Yesterday, I had a post about some sober statistics that came from CDC — and specifically their Behavioral Risk Factor Surveillance System — by way of an article in U.S. News & World Report. The statistics from the article concerned the most sober American cities according to their (questionable) data.
But there were two additional data points from two other questions asked in the poll conducted by the CDC. So I thought I’d see what those questions were all about. Here are some more lists based on that data.
1. Alcohol Consumption: Adults who have had at least one drink of alcohol within the past 30 days
In this one, pollsters asked people if they’d had a drink of alcohol in the last 30 days. The list below is the cities (which the CDC classifies as “Metropolitan Statistical Areas”) which had the most people who have not touched alcohol in the month before they were polled. The number is parenthesis is the percentage who answered no.
- Provo-Orem, UT (88.3)
- Ogden-Clearfield, UT (75.3)
- Kingsport-Bristol, TN (72.3)
- Huntington-Ashland, WV-KY-OH (71.1)
- Idaho Falls, ID (71.0)
- Charleston, WV (67.9)
- Tuscaloosa, AL (64.6)
- Chattanooga, TN-GA (64.0)
- Okeechobee, FL (63.1)
- Memphis, TN (62.6)
- Salt Lake City, UT (62.5)
- Hickory-Morganton-Lenoir, NC (62.1)
- McAllen-Edinburg-Mission, TX (61.6)
- Lake Charles, LA (61.2)
- Louisville, KY-IN (59.6)
Not many surprises again from what you might guess, all the states are from the south plus nearby West Virginia and Utah, where Mormonism holds sway.
So here’s the opposite list, the metropolitan areas with the highest percentage of people who have had alcohol in the last month.
- Cambridge-Newton-Framingham, MA (69.5)
- Nassau-Suffolk, NY (69.4)
- Barnstable Town, MA (69.0)
- Burlington-South Burlington, VT (68.8)
- Boulder, CO (68.7)
- Barre, VT (68.7)
- Concord, NH (68.7)
- Denver-Aurora, CO (66.2)
- Warren-Troy-Farmington Hills, MI (65.6)
- Fargo, ND-MN (65.5)
- Essex County, MA (65.4)
- Hartford-West Hartford-East Hartford, CT (65.2)
- Portland-South Portland-Biddeford, ME (64.8)
- Boston-Quincy, MA (64.5)
- Worcester, MA (64.3)
- Seattle-Bellevue-Everett, WA (64.2)
2. Alcohol Consumption: Binge drinkers (males having five or more drinks on one occasion, females having four or more drinks on one occasion)
The second question asked people if they’d had a drinking binge (by their ridiculous definition, of course) but curiously it doesn’t say within what period of time. So without the actual question asked, we have to conclude that there was no time period (because it would almost certainly appear in the statistical data). That means this is an expression of who’d had five or more drinks at one session … ever. Hmm.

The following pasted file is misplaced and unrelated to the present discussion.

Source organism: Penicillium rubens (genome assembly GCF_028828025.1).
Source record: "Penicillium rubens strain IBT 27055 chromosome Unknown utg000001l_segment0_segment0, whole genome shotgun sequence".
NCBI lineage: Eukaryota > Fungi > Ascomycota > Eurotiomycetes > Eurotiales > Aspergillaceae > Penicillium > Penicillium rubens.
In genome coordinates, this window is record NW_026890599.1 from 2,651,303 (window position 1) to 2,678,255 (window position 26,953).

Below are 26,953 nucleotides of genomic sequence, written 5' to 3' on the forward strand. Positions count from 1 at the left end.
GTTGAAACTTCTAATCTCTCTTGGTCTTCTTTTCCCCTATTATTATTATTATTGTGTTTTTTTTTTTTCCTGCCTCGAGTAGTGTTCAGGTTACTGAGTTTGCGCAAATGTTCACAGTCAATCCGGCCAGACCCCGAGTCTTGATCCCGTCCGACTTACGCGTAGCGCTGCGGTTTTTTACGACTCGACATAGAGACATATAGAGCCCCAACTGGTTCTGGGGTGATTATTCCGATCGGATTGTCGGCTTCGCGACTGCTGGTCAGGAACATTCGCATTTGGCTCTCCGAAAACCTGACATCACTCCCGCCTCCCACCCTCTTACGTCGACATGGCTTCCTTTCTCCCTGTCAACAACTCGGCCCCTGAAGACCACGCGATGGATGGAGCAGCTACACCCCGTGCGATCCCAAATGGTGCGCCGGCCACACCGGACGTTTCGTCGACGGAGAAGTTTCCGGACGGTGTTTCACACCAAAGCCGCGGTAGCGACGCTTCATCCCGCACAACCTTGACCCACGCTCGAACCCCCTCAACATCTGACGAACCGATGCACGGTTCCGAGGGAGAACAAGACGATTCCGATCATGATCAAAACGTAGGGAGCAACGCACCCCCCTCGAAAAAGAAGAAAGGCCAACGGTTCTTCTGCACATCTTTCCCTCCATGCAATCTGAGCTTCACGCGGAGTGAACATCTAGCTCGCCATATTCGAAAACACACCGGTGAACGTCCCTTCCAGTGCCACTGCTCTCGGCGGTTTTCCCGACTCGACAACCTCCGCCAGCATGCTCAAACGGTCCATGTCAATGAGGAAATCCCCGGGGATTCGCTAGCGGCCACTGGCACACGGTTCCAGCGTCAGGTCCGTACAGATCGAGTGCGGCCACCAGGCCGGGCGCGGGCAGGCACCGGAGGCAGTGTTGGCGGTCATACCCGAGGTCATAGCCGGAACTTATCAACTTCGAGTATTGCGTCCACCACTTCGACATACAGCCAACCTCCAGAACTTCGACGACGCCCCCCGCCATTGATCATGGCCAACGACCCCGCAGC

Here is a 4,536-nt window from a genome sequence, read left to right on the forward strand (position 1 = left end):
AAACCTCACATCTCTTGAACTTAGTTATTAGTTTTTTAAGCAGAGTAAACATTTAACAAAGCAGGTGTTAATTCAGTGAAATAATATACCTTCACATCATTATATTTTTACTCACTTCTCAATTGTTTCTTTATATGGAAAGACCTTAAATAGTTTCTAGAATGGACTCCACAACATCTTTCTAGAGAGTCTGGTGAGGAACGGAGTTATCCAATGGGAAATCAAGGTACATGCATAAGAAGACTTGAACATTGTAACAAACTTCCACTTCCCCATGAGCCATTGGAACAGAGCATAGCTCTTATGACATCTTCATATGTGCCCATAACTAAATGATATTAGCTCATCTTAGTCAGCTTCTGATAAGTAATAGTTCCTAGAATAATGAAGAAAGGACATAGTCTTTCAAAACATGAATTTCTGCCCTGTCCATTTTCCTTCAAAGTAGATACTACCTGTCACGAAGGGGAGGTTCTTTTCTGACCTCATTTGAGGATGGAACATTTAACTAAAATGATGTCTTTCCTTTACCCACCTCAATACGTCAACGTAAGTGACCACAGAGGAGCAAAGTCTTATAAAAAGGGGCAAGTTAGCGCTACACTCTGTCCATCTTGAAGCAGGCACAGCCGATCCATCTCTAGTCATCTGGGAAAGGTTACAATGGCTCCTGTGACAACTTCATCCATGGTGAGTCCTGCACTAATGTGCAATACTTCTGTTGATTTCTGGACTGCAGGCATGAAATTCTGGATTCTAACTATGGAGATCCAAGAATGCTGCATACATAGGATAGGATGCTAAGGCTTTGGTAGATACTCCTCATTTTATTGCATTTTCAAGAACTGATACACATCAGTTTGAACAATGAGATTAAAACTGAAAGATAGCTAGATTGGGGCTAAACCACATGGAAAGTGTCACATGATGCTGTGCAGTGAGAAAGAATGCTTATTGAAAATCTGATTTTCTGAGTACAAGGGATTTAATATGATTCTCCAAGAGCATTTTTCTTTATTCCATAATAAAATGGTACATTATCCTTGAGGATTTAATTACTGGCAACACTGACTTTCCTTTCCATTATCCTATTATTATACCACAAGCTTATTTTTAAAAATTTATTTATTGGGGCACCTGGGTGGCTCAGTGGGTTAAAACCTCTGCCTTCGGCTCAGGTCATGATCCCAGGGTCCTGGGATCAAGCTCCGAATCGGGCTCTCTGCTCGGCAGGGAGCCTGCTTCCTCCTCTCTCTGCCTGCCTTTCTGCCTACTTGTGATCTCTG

Here’s the ten metropolitan areas with the fewest binge drinkers. The number in parenthesis represents the percentage of people who have never had five or more drinks at one sitting.
- Provo-Orem, UT (95.7)
- Wauchula, FL (94.6)
- Charleston, WV (92.2)
- Chattanooga, TN-GA (92.0)
- Fort Smith, AR-OK (91.8)
- Louisville, KY-IN (91.6)
- Huntington-Ashland, WV-KY-OH (91.3)
- Idaho Falls, ID (91.3)
- Ogden-Clearfield, UT (91.3)
- Asheville, NC (91.0)
I must live in truly decadent places because I can’t even imagine a place where 9 of the 10 people you meet on the street have NEVER had five drinks at one time.
But here’s my people, the areas where the most binge drinking takes place. I should hasten to point out that I don’t believe for a second that binge drinking is a good idea, but that the CDC definition is complete and utter nonsense.
- Milwaukee-Waukesha-West Allis, WI (21.4)
- Fargo, ND-MN (21.2)
- Omaha-Council Bluffs, NE-IA (21.2)
- Austin-Round Rock, TX (20.6)
- Burlington-South Burlington, VT (20.5)
- Chicago-Naperville-Joliet, IL-IN (20.4)
- Boulder, CO (20.3)
- Key West-Marathon, FL (20.3)
- Gainesville, FL (20.2)
- Greeley, CO (20.1)
The numbers themselves still seem a bit low. The percentages are for people who said yes, they’ve had five drinks at one sitting. Even the highest percentage are would be roughly 1 in 5. But it may simply be a factor of people under-reporting what they perceive to be bad behavior.
I once lived in Louisville and allI can think of is that the respondents did not understand the questions or didn’t answer honestly… it was one of the hardest drinking places I ever lived.
michael reinhardt says
Indiana! Making the list. Cool info to have.
Since when did Louisville and Idaho Falls become “deep south”? Jim has a good point regarding drinking in Louisville. The 10% of people who drink must be making up quite a bit for the rest. Maybe the statistical area included a lot of the dry counties that surround it.
Fair point, Ryan, I’ll change that to simply south.
Weird that McAllen is both one a heaviest drinking and lightest drinking list (between this post and the previous sober statistics post)